Was this review helpful to you?
Most Helpful Customer Reviews on Amazon.com (beta)
Amazon.com: 3.4 out of 5 stars  10 reviews
12 of 12 people found the following review helpful
4.0 out of 5 stars A Good Read For The Times 1 Jan 2009
By Dr. Jonathan Dolhenty - Published on Amazon.com
Format:Paperback
Those readers who have a limited knowledge of the terrors of Stalinism will undoubtedly benefit from reading Ludwik Kowalski's book. It is unfortunate today that when one discusses "dictators" or "totalitarianism," it is Adolf Hitler that seems to come to mind for most people yet, compared to Joseph Stalin and his fellow Communist colleagues, Hitler was a piker. (For support of this assertion, I direct the reader to Dr. Rudy Rummel's website at [...] where this retired political scientist keeps track of such statistics.) Those who argue that Hitler was much worse than Stalin when it came to mass killings may have to rethink their view.

For the author of "Hell on Earth," this assuredly is a very personal book. Kowalski's father was an idealistic Communist who left his native Poland to help create the "Great New Society" in the Soviet Union. Later arrested by Soviet authorities and sent to a labor camp, he died while working in a gold mine. It seems to be the author's conclusion that his father's death was the result of being a naive idealist deceived by Communist propaganda. If that is so, it certainly was not the first time (nor probably will it be the last time) that a young gullible idealist was sucked into the lies and deceptions that constitute the practical reality of the Marxist-Leninist political philosophy. (During the 1930s and 1940s, there were a few reporters for the "New York Times" and other publications, not to mention many American "intellectuals," who were similarly deceived, as I recall.)

One of the most interesting features of the book are the comments by some (mostly professors) who take issue with Kowalski about the terrors of Stalinism and the death-statistics he presents. One can only draw the conclusion that there are some naive idealists still out there who apparently cannot recognize and accept the Soviet failures and the realities of living under a Communist system of totalitarianism. But, like the traditional universal skeptic in academic philosophy, some people simply cannot acknowledge the truth or the possibility of obtaining it.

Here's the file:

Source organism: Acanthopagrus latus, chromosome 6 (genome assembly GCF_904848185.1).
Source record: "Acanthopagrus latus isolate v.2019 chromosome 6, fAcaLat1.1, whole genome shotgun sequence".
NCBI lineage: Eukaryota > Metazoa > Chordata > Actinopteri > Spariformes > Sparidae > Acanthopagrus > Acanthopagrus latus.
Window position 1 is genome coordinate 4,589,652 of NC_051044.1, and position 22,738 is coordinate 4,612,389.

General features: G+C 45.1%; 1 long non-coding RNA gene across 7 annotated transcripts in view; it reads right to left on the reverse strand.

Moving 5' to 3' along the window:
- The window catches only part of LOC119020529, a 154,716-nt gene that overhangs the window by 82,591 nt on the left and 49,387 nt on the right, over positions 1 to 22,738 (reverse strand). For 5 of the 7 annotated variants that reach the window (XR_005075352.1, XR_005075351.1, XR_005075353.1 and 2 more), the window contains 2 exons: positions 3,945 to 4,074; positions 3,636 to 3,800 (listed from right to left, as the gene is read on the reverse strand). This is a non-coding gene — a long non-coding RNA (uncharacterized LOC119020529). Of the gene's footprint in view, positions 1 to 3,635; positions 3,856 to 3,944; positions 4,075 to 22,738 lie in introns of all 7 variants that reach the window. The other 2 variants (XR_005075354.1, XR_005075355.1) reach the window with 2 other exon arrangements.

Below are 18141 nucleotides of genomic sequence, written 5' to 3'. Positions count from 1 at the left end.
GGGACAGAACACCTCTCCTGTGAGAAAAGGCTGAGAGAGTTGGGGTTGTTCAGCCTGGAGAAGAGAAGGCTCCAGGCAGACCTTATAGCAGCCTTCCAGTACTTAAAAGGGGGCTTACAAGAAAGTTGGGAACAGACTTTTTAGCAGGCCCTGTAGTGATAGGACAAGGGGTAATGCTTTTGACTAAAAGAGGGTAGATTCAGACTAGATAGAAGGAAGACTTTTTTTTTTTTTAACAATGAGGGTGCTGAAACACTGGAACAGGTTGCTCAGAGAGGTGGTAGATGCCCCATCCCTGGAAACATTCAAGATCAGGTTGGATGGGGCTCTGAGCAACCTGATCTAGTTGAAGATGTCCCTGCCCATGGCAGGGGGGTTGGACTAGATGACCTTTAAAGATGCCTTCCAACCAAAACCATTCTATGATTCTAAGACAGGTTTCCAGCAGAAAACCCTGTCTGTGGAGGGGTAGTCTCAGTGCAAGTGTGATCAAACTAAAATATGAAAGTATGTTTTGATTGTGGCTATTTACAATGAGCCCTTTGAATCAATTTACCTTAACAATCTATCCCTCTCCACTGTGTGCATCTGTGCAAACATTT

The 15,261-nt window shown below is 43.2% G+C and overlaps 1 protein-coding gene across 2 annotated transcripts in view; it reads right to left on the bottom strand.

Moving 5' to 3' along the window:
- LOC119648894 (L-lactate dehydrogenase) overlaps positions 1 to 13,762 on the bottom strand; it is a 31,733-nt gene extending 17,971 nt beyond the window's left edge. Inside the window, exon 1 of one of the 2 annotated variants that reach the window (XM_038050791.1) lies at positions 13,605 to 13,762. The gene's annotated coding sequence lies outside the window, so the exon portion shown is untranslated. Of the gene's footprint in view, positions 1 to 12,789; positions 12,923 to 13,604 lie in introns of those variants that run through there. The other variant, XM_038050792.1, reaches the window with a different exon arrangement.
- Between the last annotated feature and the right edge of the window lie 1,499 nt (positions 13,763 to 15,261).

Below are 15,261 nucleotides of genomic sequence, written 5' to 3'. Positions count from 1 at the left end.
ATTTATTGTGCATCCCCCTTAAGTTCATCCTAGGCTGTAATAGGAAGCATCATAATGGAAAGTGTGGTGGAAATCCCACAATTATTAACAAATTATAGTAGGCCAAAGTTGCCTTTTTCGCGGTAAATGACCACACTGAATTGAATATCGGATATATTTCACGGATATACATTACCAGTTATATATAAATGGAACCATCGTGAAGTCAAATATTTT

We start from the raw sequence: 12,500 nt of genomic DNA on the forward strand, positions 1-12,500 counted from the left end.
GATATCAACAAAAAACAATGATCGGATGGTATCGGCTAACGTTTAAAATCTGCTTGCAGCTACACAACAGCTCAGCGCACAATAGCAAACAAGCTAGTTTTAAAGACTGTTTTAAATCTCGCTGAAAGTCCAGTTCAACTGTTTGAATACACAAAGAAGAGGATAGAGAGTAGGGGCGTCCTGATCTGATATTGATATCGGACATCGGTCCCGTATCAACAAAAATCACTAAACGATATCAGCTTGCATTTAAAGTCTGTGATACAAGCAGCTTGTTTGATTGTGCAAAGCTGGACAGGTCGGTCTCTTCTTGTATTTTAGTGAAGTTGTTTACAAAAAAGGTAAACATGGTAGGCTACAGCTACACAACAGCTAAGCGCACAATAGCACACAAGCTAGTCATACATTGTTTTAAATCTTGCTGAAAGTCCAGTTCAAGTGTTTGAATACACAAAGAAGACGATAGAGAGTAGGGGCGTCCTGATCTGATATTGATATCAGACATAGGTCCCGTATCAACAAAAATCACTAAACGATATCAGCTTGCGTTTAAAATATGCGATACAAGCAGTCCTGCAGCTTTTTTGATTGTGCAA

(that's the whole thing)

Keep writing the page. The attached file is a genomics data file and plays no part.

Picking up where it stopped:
Although I have no problem at all with the content of this book, -- indeed, I substantially agree with its findings and conclusions -- the writing style is sometimes problematic. That does not, however, detract from the importance of the work and I recommend reading it, especially to those readers who are not intimately acquainted with the terrors of Stalin's regime.
9 of 9 people found the following review helpful
5.0 out of 5 stars Stalinism was Hell on Earth 13 Dec 2008
By Lawrence K. Helm - Published on Amazon.com
Format:Paperback
On page 23 Professor Kowalski quotes a Mark Kramer article comparing the way various nations have dealt with their atrocities:

". . . but it was not until the 1960s and afterward that most Germans truly acknowledged the enormity of Nazi Germany's crimes.

"In France today, many citizens are still reluctant to look closely at the Vichy period; in Austria many people still pretend that their country was a victim of Nazi aggression; and in Japan political leaders still frequently downplay the atrocities committed by Japanese troops in China, Korea, and Manchuria in the 1930s and 1940s. In the United States, too, many tragic aspects of history - the enslavement of blacks, the campaigns against American Indians, and the internment of Japanese-Americans at the start of World war II - have often been glossed over. Difficult as the process of historical reckoning may be for these Western countries, it is even more onerous in Russia. . . ."

As reprehensible as the acts of other nations were, nothing compares to the enormity of the atrocities committed during the Nazi and Stalinist regimes. The magnitude of the slaughter is almost beyond comprehending. Perhaps as much as anything, Kowalski is concerned about the fact that so little is being said about the Soviet crimes. We have book after book about Hitler's "final solution." We know who was responsible at almost every level. We have philosophical speculation about why it happened. I think especially of Hannah Arendt's Eichmann in Jerusalem, the Banality of Evil. But we only have bits and pieces about the Soviet atrocities. Survivors tell their tales, mass graves are speculated about, leaders who once followed Stalin subsequently denounce him, but there doesn't seem to be any soul searching such as there has been in Europe. In Germany and France many still don't want to think about what their parents and relatives did during the Nazi period, but others are speculating and trying to come to terms with what happened? Why did it happen? Why did they go along with the Nazis? Why did they become complicit? One can understand why the ordinary members of new generations don't want to dwell on such matters, but someone must strive to understand. For if we don't understand why we engaged in the evil of the past, what assurance do we have that our descendants won't succumb to something similar in the future?